President Biden has officially announced his reelection campaign for president. In many ways this announcement has been expected all along, but in other ways it is unprecedented. Let’s talk about Joe Biden’s reelection bid by the numbers.
According to FiveThirtyEight’s averages Biden has a net -10 approval rating, which means more Americans disapprove of his performance as president than approve. While that’s not great news for him, his standing isn’t all that different from other presidents at this point in their tenures. It’s comparable to former Presidents Trump, Obama, Clinton and Reagan, though it’s well below where both Bush Sr. and Jr. stood.
When it comes to individual issues, Americans give Biden lower approval ratings on his handling of things like immigration, the economy and gun policy than they do his overall job performance. They rate him better on issues like national security and environmental policy.
As far as the economy is concerned, Biden is currently presiding over a 50-year low in unemployment, at 3.5 percent. He also presided over a multi-decade high in inflation, which has come down but is still at 5 percent.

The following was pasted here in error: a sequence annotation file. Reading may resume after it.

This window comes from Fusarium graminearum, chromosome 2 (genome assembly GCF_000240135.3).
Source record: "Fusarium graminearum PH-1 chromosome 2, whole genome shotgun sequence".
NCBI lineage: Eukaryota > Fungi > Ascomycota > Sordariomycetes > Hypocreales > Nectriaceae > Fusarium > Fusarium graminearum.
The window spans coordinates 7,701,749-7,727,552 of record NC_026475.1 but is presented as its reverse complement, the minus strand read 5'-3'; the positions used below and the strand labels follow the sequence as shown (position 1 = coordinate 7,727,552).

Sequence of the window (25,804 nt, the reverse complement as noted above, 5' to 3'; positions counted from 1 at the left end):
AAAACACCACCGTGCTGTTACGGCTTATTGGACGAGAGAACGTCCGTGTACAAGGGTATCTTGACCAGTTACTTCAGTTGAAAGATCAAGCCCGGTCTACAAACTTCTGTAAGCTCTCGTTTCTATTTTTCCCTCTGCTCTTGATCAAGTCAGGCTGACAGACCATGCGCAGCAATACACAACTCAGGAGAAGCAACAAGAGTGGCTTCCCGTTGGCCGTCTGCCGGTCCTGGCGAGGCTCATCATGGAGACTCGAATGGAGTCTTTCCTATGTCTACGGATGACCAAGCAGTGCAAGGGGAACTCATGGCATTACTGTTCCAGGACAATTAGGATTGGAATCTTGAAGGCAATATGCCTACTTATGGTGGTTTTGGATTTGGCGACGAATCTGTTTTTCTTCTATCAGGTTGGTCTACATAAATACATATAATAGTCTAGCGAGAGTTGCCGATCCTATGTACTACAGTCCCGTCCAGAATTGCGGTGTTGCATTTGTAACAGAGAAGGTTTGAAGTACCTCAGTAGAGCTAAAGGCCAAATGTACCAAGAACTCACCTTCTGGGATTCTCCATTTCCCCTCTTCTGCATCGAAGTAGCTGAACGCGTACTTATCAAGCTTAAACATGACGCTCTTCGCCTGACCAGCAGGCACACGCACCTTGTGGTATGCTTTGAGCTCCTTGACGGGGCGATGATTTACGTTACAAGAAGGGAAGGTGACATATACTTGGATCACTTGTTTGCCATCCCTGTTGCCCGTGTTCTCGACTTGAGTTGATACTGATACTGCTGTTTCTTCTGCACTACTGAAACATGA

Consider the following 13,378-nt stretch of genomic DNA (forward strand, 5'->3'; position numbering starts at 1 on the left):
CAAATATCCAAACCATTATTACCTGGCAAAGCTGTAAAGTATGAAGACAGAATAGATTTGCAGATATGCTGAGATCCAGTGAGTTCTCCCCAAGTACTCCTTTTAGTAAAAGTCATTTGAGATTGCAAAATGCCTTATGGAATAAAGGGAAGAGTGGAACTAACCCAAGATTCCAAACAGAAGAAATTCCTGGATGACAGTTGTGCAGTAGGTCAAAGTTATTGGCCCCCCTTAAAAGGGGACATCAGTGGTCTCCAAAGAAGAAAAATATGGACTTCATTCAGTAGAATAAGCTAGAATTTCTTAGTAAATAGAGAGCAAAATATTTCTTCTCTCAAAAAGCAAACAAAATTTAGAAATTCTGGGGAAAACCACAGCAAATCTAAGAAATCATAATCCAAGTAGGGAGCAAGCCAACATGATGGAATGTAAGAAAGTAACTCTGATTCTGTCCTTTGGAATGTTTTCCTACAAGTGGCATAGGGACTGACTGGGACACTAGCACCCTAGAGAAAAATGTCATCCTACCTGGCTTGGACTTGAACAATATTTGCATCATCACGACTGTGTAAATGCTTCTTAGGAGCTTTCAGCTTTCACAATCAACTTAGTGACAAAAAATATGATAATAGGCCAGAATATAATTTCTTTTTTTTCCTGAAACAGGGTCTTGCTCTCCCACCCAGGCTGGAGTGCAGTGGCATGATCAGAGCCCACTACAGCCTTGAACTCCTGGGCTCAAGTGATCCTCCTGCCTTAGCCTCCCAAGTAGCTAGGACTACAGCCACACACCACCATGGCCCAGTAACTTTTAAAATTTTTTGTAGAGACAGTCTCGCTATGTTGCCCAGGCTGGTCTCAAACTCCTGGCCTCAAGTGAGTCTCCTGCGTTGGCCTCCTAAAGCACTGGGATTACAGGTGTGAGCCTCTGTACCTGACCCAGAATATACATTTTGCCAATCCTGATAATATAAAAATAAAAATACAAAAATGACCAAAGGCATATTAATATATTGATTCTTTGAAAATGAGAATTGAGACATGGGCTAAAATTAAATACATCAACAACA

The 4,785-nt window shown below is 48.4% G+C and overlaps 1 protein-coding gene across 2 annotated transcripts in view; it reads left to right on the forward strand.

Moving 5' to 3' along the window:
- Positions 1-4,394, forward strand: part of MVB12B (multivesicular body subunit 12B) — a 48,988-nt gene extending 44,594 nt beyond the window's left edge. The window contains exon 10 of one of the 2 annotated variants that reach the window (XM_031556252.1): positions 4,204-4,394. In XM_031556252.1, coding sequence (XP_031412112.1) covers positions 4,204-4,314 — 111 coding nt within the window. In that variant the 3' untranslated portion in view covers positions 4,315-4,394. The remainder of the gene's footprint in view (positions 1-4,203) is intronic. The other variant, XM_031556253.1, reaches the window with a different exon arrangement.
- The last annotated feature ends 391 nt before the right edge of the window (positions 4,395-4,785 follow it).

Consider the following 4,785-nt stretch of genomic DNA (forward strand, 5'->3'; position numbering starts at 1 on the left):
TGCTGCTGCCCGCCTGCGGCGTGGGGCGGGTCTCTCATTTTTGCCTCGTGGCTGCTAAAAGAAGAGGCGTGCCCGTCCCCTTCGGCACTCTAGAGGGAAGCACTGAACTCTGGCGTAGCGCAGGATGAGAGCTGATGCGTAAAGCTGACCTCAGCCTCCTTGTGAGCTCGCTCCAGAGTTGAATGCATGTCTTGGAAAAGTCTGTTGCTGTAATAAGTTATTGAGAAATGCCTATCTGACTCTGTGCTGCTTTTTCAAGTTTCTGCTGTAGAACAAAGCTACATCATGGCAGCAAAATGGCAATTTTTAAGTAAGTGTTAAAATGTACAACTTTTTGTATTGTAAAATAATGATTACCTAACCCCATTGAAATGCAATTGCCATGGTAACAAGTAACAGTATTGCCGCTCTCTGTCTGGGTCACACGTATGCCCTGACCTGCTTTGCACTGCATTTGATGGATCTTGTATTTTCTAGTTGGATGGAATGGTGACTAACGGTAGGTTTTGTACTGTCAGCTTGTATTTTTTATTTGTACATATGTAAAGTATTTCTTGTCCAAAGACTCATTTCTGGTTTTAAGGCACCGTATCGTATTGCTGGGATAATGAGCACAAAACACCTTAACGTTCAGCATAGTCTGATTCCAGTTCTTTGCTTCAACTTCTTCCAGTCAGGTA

Even with middling approval ratings, it’s usually expected that a first-term president will run for reelection. In fact, the last time a president chose not to was Lyndon B. Johnson in 1968. Nonetheless, prior to Biden’s announcement, a significant majority of Americans said they didn’t think he should make a second run, including 51 percent of Democrats. Of those people, half said his age was a major reason. Biden is already the oldest president in American history at 80. Were he to win reelection, he would be 86 at the conclusion of his second term.
So far, Biden has faced only marginal competition in the Democratic primary and it appears unlikely a mainstream challenger will emerge. That’s probably because there are advantages to running as an incumbent. Out of the 45 presidents prior to Biden, only 11 lost reelection, the most recent being Trump and before that George H.W. Bush in 1992.
Only time will tell how these numbers will fit into the overall equation for Biden in the 2024 presidential election. For now, the campaign begins in earnest for America’s first president from Delaware and second Catholic president ever.
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